Some EU member states are throwing money at projects which are damaging, rather than protecting, the environment, according to a report funded by the RSPB.
The report, Could Do Better, has looked at the effectiveness of environmental schemes being paid for by the EU through the CAP.
It highlights that some member states – including the UK – are using the money to help farmers create and protect habitats for wildlife.
But it says in some countries money is being “thrown at projects which are of no benefit to the environment and are sometimes causing lasting damage.”
“In principle this European funding is great news for wildlife because it supports agri-environment schemes which protect biodiversity – but the truth is that implementation of the policy by many members states is weak,” said RSPB’s head of agriculture policy Gareth Morgan.
“In compiling this report we found examples of agricultural schemes receiving large amounts of public subsidy from the EU which had no environmental benefit at all, in fact some were causing the degradation of the environment.
“We found some great examples of schemes – including in the UK – but there is no way the CAP can continue unless the EU starts delivering what tax payers want in terms of environmental benefits.”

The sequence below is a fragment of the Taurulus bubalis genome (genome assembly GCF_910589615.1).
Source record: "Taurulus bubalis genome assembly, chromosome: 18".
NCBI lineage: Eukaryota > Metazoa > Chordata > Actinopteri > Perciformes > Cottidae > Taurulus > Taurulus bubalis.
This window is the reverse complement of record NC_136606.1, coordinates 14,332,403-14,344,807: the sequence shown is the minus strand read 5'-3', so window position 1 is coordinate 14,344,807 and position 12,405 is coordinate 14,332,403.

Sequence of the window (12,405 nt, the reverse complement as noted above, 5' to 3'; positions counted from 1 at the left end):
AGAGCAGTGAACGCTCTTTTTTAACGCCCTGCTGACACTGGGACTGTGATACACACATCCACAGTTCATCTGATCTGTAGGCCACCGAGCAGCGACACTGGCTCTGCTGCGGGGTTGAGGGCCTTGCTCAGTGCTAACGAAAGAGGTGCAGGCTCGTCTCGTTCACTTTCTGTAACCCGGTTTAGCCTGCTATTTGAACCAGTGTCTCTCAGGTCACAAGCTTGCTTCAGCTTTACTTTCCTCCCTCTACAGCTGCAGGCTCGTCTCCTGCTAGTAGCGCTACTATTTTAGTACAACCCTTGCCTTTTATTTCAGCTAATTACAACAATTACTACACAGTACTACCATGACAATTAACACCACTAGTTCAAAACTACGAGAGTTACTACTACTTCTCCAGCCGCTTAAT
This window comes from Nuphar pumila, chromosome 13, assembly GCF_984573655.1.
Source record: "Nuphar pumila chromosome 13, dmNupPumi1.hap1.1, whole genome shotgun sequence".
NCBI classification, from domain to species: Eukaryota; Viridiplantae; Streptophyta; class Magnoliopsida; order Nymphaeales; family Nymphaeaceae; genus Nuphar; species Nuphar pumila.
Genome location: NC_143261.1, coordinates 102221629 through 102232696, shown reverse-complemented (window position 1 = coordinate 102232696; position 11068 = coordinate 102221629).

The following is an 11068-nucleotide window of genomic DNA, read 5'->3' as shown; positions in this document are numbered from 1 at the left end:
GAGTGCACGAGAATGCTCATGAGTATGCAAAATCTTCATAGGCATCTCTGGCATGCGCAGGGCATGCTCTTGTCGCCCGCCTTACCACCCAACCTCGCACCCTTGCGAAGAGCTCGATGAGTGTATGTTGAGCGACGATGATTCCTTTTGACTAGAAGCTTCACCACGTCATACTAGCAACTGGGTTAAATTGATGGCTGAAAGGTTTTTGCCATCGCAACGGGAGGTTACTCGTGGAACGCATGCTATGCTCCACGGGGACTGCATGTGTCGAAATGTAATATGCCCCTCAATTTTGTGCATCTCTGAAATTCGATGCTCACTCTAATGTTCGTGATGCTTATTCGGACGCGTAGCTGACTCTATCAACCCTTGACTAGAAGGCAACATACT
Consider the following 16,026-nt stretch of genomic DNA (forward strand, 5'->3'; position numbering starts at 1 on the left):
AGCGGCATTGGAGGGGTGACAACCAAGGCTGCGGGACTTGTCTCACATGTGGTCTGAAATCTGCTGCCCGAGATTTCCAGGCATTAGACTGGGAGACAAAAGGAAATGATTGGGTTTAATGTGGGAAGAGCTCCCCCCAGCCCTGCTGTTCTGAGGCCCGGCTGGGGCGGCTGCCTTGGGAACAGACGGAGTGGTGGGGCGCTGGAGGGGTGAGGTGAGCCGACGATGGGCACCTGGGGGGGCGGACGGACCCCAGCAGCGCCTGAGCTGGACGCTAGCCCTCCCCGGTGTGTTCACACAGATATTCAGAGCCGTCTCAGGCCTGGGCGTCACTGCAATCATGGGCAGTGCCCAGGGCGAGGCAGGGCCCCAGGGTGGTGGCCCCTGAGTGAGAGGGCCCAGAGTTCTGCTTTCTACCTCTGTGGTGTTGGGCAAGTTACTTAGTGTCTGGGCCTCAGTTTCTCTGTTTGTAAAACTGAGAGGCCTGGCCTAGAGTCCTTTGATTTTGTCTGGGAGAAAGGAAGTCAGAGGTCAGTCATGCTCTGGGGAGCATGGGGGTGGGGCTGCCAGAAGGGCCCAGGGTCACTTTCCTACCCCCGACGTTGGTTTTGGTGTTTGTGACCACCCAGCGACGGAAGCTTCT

RSPB’s examples of money down the drain
- Portugal – €790million has been invested in irrigation projects which the RSPB says will destroy wildlife habitats and increase water over-abstraction.
- Italy, Finland, Ireland – The society says agri-environment schemes that have no impact on normal farming practice and no benefit for the environment. For example, payments for limiting insecticide treatments on olive groves in Tuscany have been introduced, even though this is already par for the course in the area.
- Cyprus – Conservation money is being spent on opening more forestry roads and creating forest firebreaks which the RSPB says fragment bird habitats and disturb populations.
RSPB’s examples of money well spent
- Greece – Support is given to farmers to purchase and install electric fences to allow co-existence of livestock farming and carnivores (bears and wolves), and also for bird equipment such as artificial nests and feeders.
- France – Farmers receive a financial incentive to maintain their livestock densities between an upper and lower limit to ensure wildlife friendly levels of grazing
- England – The RSPB says agri-environment schemes in England are well designed and are delivering benefits for biodiversity. They have been drawn up in cooperation with the farming industry and environmental experts.
- Wales – Grants have been made available for projects with environmental benefit such as the restoration of traditional boundaries, creation and restoration of ponds, scrub management and bracken control.